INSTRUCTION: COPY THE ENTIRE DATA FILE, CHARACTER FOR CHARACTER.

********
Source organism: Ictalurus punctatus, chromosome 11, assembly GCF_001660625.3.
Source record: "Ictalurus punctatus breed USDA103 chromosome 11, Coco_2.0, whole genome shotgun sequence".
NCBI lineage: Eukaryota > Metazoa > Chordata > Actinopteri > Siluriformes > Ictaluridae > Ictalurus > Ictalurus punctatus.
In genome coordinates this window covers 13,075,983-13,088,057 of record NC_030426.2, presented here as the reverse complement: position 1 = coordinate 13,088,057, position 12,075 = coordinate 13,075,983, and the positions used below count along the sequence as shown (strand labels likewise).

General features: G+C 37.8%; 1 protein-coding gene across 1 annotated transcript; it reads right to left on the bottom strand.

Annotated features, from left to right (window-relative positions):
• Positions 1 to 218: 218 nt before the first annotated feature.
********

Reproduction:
Source organism: Ictalurus punctatus, chromosome 11, assembly GCF_001660625.3.
Source record: "Ictalurus punctatus breed USDA103 chromosome 11, Coco_2.0, whole genome shotgun sequence".
NCBI lineage: Eukaryota > Metazoa > Chordata > Actinopteri > Siluriformes > Ictaluridae > Ictalurus > Ictalurus punctatus.
In genome coordinates this window covers 13,075,983-13,088,057 of record NC_030426.2, presented here as the reverse complement: position 1 = coordinate 13,088,057, position 12,075 = coordinate 13,075,983, and the positions used below count along the sequence as shown (strand labels likewise).

General features: G+C 37.8%; 1 protein-coding gene across 1 annotated transcript; it reads right to left on the bottom strand.

Annotated features, from left to right (window-relative positions):
• Positions 1 to 218: 218 nt before the first annotated feature.